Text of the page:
However, as he went on, it became clear that Triplett does strive to break down barriers to access and understanding for his students. “I strive to obliterate preciousness; I tell my students, it’s a book, you go like this…” and he signed the motion of opening a book. In doing so, Triplett explained, he hopes to build confidence in handling rare materials. He finds that increasingly students come to his course with no library experience and thus, often have dreams akin to “being buried in books—their last breath being of inhaled morocco.”

As he designs his course each semester, Triplett said he continues to tinker, but three principles remain consistent: connection, community, and career. Connection: “The stuff is the thing.” The books give it all meaning, and he works to ensure that he has either a person or a material in each class. When thinking about community, Triplett emphasizes that there is a large community of rare book professionals to connect with at conferences like RBMS but also through networking in general. He also encourages group work in the classroom. Finally, career. Triplett said that he inevitably hears “I want your job!” at least once a semester, but he knows that not all his students will go into rare books, so he tries to remind them of the reality of the job market. “I encourage them to get any experience at all. The dream job might be three jobs away,” he said.

To conclude the session, Priddle gave a sobering comparison of student expectations to the real world, in her paper “But I Want My Job: Library School vs. the Real World.” For Priddle, who works in New York, scores of library students graduate in the area each year and compete for the same jobs in a very selective market. In order to help her students and mentees become better prepared, Priddle evaluated LIS education and attempted to fill in the gaps. Some of the gaps she noted include:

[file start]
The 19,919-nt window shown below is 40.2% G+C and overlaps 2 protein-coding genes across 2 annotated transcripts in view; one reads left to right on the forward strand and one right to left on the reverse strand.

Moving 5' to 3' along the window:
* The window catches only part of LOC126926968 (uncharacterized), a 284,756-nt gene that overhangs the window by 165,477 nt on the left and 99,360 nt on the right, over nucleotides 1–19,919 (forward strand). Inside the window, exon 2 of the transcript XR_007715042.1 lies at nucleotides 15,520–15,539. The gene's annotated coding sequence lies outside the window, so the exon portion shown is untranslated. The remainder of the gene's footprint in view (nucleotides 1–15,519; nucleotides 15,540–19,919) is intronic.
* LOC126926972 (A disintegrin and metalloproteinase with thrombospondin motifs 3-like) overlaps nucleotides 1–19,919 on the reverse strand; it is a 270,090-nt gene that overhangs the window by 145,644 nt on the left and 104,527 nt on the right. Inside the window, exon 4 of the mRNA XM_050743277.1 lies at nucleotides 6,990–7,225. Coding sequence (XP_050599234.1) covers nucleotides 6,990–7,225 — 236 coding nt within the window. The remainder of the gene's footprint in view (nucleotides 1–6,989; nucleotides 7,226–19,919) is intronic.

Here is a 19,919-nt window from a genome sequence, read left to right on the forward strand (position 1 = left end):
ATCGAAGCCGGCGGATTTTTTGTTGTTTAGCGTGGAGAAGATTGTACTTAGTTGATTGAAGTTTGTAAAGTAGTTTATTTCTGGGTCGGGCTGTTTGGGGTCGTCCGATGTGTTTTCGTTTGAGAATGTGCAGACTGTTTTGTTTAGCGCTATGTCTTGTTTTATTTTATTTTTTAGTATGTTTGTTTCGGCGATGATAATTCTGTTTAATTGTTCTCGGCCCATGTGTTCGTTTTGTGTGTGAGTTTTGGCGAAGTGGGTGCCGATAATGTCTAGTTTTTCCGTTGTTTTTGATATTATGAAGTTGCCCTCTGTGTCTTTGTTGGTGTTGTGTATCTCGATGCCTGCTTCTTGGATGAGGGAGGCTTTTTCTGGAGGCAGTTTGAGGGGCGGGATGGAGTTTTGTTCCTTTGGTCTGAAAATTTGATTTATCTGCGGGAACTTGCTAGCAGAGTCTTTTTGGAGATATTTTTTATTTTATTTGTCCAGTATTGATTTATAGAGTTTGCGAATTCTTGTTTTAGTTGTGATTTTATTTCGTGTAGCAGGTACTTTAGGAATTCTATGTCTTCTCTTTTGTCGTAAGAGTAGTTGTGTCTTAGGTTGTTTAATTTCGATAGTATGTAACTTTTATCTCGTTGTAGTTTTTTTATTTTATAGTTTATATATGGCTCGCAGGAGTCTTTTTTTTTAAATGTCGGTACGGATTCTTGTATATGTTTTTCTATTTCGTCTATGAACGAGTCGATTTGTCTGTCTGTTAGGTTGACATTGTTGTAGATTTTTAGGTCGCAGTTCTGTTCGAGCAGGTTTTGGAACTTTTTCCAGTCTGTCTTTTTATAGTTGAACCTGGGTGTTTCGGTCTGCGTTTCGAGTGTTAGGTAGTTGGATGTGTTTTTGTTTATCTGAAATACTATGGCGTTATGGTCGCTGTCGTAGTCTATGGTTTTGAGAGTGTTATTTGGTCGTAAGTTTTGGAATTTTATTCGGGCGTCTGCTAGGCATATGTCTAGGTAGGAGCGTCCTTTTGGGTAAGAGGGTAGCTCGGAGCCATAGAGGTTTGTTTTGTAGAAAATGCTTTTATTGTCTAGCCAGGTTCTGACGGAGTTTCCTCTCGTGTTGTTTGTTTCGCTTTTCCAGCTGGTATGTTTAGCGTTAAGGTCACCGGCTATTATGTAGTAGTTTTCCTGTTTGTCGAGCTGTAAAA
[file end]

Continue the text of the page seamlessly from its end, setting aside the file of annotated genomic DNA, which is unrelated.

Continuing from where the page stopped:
• a sense of reality in expectations as to the job market, particularly those interested in special collections work
  • a lack of emphasis on the need for practical experience within a library setting as soon as possible
  • an attention to the importance of networking, both personally and professionally and how to engage as an active vs. passive member of a community
  • and a lack of focus on the centrality of public services

“Experience waiting tables or in retail is much more important than being able to quote Bowers at the drop of a hat,” Priddle said. Students need to be exposed to and understand the full arc of a library career. She went on, “Special collections work is not just about walking thorough the stacks smelling the old books.” Part of her work to prepare students happens through the LIU Palmer School Dual-Degree Mentoring Program, where students are paired with mentors and are given career advice, internship and employment opportunities, and networking opportunities. However, even with programs like these, each student has to make his or her own way and create a narrative.

Finding out what you don’t like to do is often just as important as finding out what you do like to do. Priddle cautioned: “And it’s not always going to be pretty at the beginning.”


From left: Athena Jackson, Paul Ortiz, Michelle Caswell, and Mark Puente